The Resource They knew Lincoln, John E. Washington ; with a new introduction by Kate Masur

They knew Lincoln, John E. Washington ; with a new introduction by Kate Masur

Label
They knew Lincoln
Title
They knew Lincoln
Statement of responsibility
John E. Washington ; with a new introduction by Kate Masur
Creator
Contributor
Author
Writer of introduction
Subject
Genre
Language
eng
Biography type
contains biographical information
Cataloging source
DLC
http://library.link/vocab/creatorName
Washington, John E
Dewey number
973.7092
Illustrations
illustrations
Index
no index present
Literary form
non fiction
Nature of contents
bibliography
http://library.link/vocab/relatedWorkOrContributorName
Masur, Kate
http://library.link/vocab/subjectName
  • Lincoln, Abraham
  • Lincoln, Abraham
  • Lincoln, Abraham
  • Lincoln, Abraham
  • Lincoln, Abraham
  • African Americans
  • African Americans
  • Presidents
  • African Americans
  • African Americans
  • Employees
  • Friendship
  • Presidents
  • Relations with African Americans
  • United States
  • Washington (D.C.)
Label
They knew Lincoln, John E. Washington ; with a new introduction by Kate Masur
Instantiates
Publication
Note
  • "Original text first published by E.P. Dutton & Co., Inc., New York, in 1942"--Title page verso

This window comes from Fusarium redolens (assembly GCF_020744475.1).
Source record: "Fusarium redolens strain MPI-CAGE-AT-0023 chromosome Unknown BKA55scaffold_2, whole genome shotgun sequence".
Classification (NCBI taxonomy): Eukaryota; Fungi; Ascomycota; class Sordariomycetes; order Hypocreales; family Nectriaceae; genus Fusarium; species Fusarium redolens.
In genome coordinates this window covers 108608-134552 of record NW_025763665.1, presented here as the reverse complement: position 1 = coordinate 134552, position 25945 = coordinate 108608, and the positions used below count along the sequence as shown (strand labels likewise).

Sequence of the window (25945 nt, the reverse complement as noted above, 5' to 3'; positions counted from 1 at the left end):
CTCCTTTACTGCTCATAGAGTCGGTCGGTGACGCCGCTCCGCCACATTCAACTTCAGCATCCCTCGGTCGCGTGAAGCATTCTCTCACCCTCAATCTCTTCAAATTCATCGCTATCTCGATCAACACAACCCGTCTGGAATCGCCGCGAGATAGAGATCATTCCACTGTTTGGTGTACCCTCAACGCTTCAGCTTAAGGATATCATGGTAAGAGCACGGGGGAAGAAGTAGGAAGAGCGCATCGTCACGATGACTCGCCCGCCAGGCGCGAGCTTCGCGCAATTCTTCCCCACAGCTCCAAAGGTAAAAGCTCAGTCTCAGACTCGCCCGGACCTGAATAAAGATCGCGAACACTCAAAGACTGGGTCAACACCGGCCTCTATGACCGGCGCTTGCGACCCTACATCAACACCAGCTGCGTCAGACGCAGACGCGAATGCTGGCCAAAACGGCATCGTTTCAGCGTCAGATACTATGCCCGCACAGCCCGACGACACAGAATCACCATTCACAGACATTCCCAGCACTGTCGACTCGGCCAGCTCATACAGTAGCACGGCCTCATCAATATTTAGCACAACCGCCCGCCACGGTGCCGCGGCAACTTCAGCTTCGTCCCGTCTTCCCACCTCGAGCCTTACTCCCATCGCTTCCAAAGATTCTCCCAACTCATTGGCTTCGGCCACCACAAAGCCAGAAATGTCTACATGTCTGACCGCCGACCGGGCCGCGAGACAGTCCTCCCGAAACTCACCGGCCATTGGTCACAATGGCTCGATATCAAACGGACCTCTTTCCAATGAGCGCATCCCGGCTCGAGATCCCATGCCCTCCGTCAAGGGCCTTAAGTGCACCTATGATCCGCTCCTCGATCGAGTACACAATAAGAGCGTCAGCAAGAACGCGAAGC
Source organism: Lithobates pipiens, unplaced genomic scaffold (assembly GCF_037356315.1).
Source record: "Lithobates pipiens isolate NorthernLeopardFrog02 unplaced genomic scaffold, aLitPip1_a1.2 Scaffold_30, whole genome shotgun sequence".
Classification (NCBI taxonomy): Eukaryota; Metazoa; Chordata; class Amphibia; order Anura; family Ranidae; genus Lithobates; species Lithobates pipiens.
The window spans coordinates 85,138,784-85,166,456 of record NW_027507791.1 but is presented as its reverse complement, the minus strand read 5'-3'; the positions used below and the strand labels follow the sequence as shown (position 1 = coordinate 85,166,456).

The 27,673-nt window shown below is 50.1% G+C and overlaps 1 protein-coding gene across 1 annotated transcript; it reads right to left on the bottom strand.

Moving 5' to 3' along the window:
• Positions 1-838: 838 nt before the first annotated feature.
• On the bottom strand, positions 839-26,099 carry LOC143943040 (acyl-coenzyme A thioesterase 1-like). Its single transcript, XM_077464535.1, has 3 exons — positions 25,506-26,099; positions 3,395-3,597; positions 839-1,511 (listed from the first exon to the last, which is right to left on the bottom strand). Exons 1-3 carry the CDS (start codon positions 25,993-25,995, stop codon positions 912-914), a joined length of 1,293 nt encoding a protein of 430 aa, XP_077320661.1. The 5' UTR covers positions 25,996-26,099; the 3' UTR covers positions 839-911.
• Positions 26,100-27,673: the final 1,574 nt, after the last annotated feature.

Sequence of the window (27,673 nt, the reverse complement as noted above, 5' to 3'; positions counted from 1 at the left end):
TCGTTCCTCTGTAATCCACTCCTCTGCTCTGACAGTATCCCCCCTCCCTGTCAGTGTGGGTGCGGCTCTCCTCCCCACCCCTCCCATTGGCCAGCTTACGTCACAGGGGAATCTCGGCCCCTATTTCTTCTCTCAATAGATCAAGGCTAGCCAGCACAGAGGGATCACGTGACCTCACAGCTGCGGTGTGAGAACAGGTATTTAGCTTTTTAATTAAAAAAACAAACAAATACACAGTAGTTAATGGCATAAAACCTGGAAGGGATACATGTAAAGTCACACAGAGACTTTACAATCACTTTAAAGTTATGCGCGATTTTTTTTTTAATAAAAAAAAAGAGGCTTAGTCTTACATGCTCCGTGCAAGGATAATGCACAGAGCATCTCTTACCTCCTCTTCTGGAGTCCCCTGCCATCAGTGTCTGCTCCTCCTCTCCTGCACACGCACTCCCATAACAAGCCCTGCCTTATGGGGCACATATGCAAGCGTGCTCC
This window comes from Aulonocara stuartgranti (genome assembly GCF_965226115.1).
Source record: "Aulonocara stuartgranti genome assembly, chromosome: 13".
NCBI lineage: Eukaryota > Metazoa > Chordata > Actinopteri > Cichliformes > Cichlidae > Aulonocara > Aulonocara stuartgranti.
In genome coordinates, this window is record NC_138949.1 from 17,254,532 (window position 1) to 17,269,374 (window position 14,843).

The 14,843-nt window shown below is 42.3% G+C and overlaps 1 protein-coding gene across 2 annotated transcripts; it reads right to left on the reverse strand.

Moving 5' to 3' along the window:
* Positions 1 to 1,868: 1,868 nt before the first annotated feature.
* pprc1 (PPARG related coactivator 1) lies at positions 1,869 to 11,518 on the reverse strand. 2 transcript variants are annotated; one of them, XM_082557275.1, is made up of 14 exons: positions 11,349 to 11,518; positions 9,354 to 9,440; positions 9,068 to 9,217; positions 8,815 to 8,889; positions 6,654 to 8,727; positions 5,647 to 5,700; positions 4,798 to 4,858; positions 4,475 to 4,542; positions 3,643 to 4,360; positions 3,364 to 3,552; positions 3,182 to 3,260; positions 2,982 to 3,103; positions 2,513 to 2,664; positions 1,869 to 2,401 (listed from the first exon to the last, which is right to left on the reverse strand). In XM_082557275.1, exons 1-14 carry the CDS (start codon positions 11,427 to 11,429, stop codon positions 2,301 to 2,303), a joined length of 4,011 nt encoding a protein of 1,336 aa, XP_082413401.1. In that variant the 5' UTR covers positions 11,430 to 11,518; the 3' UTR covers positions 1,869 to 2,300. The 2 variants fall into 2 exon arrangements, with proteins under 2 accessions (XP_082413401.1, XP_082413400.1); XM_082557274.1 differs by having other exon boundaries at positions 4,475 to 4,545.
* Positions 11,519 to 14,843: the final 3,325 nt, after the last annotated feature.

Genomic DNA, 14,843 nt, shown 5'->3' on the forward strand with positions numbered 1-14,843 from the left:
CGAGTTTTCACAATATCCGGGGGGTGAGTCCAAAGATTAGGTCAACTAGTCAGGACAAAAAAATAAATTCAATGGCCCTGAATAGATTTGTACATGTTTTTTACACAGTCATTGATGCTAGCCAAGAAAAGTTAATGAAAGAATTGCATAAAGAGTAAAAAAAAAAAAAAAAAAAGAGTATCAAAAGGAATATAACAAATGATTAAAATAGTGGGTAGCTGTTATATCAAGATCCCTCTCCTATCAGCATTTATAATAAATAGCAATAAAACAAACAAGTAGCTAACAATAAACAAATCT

• "Originally published in 1942 and now reprinted for the first time, They Knew Lincoln is a classic in African American history and Lincoln studies. Part memoir and part history, the book is an account of John E. Washington's childhood among African Americans in Washington, DC, and of the black people who knew or encountered Abraham and Mary Todd Lincoln. Washington recounted stories told by his grandmother's elderly friends--stories of escaping from slavery, meeting Lincoln in the capitol, learning of the president's assassination, and hearing ghosts at Ford's Theatre. He also mined the US government archives and researched little-known figures in Lincoln's life, including William Johnson, who accompanied Lincoln from Springfield to Washington, and William Slade, the steward in Lincoln's White House. Washington was fascinated from childhood by the question of how much African Americans themselves had shaped Lincoln's views on slavery and race, and he believed Lincoln's Haitian-born barber, William de Fleurville, was a crucial influence. Washington also extensively researched Elizabeth Keckly, the dressmaker to Mary Todd Lincoln, and advanced a new theory of who helped her write her controversial book, Behind the Scenes, or Thirty Years a Slave, and Four Years in the White House (1868). Firm in his conviction that the history of Lincoln's presidency must include the history of African Americans, Washington sought advice and support from the white establishment and obtained an introduction to his book by writer Carl Sandburg and a preface by Lincoln scholar James G. Randall. A new introduction by Kate Masur places Washington's book in its own context, explaining the contents of They Knew Lincoln in light of not only the era of emancipation and the Civil War, but also Washington's own times, when the nation's capital was a place of great opportunity and creativity for members of the African American elite. On publication, a reviewer noted that the "collection of Negro stories, memories, legends about Lincoln" seemed "to fill such an obvious gap in the material about Lincoln that one wonders why no one ever did it before." This edition brings it back to print for a twenty-first century readership that remains fascinated with Abraham Lincoln."--Provided by publisher